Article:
With a little more than 20 games remaining, the NBA is officially in the midst of its stretch run.
This is the time teams sink or swim. When the jockeying for playoff position begins heating up. Where the pretenders are separated from the contenders. But most importantly, this is the time teams start taking a good long look at the cards in their hand and either check or fold.
Do they tank for a better lottery pick or continue battling for an improbable playoff seed?
Should they begin resting key players for the postseason or attempt to lock up home-court advantage?
Would a change in game plan take them to the next level or is the current strategy sufficient enough?
These are just some of the questions teams will be asking themselves in the next coming weeks.
However, the Boston Celtics find themselves in a rather peculiar position.
At 33-27, the Celtics currently sit at the No. 7 seed in the Eastern Conference. They are five games back of the New York Knicks in the Atlantic Division and only 1.5 games separate them from the Brooklyn Nets for the No. 4 seed.
So do they make a run at the Atlantic Division title and risk only securing a No. 4 or No. 5 seed—with a potential date with the Miami Heat looming in the second round—or do they play it safe and try and wrap up the No. 6 or No. 7 seed, pushing off a potential showdown with the Heat until the Conference Final?
It might seem like a foolish dilemma to present, but it’s one head coach Doc Rivers should seriously consider.
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Through 59 games, Miami are 45-14. Its won 16 straight and hasn’t dropped a game since Feb. 1.
The Heat are easily playing the best basketball in the league right now.
During the winning streak, LeBron James has averaged 28.1 points, 7.7 rebounds, 7.6 assists and 1.9 steals per game. He’s also shot a staggering 60 percent from the floor and 41.2 percent from three-point range.
At the same time, Dwyane Wade has averaged 24.5 points, 6.3 rebounds, 6.1 assists and 2.3 steals per game during the stretch. He’s also shooting at a 55.5-percent clip from the field.
With just one of these players on the roster, Miami would still be an intimidating playoff foe. But with both in tow? Good luck.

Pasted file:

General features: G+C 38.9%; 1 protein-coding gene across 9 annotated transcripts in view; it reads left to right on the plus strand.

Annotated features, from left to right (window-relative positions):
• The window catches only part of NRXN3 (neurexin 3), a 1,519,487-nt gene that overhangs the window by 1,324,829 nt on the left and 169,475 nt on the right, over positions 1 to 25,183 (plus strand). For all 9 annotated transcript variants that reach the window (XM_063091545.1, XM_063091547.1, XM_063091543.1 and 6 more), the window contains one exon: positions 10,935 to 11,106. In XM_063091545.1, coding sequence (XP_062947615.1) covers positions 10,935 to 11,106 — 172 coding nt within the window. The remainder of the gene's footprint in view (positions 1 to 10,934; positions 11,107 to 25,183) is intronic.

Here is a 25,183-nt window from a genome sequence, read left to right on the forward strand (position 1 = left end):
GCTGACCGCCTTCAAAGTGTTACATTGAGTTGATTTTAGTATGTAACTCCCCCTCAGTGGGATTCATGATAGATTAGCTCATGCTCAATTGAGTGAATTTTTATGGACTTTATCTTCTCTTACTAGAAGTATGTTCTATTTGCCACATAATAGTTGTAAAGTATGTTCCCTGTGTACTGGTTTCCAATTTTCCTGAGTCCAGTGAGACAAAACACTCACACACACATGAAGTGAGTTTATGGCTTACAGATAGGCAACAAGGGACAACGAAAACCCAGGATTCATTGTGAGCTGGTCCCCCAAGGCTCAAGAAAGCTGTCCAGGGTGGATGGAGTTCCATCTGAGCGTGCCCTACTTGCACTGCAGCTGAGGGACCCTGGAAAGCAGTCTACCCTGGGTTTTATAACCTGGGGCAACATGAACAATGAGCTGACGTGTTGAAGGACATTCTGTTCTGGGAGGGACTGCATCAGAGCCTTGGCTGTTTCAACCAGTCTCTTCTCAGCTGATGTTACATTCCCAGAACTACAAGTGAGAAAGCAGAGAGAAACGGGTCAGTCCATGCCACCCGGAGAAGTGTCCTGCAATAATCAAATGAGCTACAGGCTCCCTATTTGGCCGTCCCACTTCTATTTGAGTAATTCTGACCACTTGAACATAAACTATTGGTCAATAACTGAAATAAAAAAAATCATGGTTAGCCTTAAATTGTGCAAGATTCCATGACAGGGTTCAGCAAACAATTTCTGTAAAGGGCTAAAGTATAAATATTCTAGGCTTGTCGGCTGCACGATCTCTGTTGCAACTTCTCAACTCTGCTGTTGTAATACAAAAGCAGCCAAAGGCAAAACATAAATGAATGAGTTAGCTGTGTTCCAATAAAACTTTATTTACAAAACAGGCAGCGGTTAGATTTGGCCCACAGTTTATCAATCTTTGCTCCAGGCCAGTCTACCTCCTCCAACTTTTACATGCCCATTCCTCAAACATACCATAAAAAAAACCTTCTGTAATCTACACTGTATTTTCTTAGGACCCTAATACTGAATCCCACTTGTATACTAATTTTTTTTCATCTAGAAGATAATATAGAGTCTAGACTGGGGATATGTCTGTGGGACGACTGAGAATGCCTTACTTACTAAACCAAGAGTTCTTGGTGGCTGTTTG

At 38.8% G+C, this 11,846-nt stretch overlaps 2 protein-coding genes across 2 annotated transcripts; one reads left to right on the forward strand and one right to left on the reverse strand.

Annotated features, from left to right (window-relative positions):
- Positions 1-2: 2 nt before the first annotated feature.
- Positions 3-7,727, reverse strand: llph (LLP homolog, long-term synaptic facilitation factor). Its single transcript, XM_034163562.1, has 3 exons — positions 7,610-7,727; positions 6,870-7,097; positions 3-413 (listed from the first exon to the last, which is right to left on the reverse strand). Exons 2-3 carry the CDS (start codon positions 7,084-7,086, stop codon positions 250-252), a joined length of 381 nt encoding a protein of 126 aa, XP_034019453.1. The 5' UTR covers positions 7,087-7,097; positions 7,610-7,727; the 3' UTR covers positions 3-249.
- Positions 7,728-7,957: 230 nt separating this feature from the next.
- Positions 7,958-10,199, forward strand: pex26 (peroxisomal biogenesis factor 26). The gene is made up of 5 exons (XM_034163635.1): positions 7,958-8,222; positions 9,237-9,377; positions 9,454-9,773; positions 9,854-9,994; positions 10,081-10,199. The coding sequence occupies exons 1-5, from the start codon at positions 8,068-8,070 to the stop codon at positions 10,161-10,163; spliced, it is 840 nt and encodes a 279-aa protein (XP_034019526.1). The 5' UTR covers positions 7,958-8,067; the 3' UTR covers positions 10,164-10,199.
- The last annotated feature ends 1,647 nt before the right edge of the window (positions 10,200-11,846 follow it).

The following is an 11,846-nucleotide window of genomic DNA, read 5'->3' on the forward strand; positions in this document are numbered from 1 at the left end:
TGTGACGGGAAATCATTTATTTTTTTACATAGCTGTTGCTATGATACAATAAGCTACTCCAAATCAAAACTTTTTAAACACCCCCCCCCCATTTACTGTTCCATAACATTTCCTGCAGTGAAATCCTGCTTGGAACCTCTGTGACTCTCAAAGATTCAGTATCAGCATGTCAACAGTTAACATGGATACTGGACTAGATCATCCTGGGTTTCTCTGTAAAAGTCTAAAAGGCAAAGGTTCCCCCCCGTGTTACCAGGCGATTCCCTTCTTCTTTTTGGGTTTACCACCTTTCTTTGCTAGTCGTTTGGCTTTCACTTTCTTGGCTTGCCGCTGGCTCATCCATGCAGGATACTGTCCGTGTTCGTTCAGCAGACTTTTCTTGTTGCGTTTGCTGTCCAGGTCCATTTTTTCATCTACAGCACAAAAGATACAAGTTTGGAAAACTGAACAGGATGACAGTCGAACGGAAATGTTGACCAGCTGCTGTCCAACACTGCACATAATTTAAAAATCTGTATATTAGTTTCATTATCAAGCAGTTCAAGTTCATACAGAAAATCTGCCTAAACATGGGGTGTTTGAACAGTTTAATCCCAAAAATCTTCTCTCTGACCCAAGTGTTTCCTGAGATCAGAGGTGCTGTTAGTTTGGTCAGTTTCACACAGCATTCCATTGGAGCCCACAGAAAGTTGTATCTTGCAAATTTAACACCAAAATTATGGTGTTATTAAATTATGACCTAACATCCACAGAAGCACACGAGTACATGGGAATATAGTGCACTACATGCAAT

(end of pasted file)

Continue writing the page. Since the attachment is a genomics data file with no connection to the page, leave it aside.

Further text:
This is a team that doesn’t put its guard down for a second. Whether it’s the San Antonio Spurs or the Charlotte Bobcats, you can expect the Heat to exert their 110 percent.
In fact, only two of their 14 losses this season have come against sub-.500 opponents—one in which Wade was sidelined.
Sure, Boston took these guys to seven games last season. But it also benefitted from having Rajon Rondo put together one of the best playoff series in franchise history—20.9 PPG, 11.3 APG, 6.9 RPG and 1.9 SPG.
The Celtics won’t have that this year.
In my opinion, it’s best to face these guys later rather than sooner.
The only question remains, how can Boston ensure this?
Option 1: Win the Division
While making up a five-game difference over 22 games may seem daunting, it’s not entirely impossible.
Only the Knicks—division leaders—and Nets—3.5 games back—stand in the Celtics’ way.
However, the way in which each team closes out the season will determine everything.
Here’s how it breaks down:
For Boston, the road ahead isn’t too difficult.
The Celtics do have a three-game road trip left from Mar. 20-Mar. 23. However, two of those opponents—the New Orleans Hornets and Dallas Mavericks—are below .500. In fact, only four of their 11 road contests are against plus-.500 teams.
Not to mention, Boston will get a chance to make up some ground in the division with two games remaining against New York at the end of the month and a matchup against Brooklyn in April.
On paper, the Nets might look to have the easiest draw out of the three.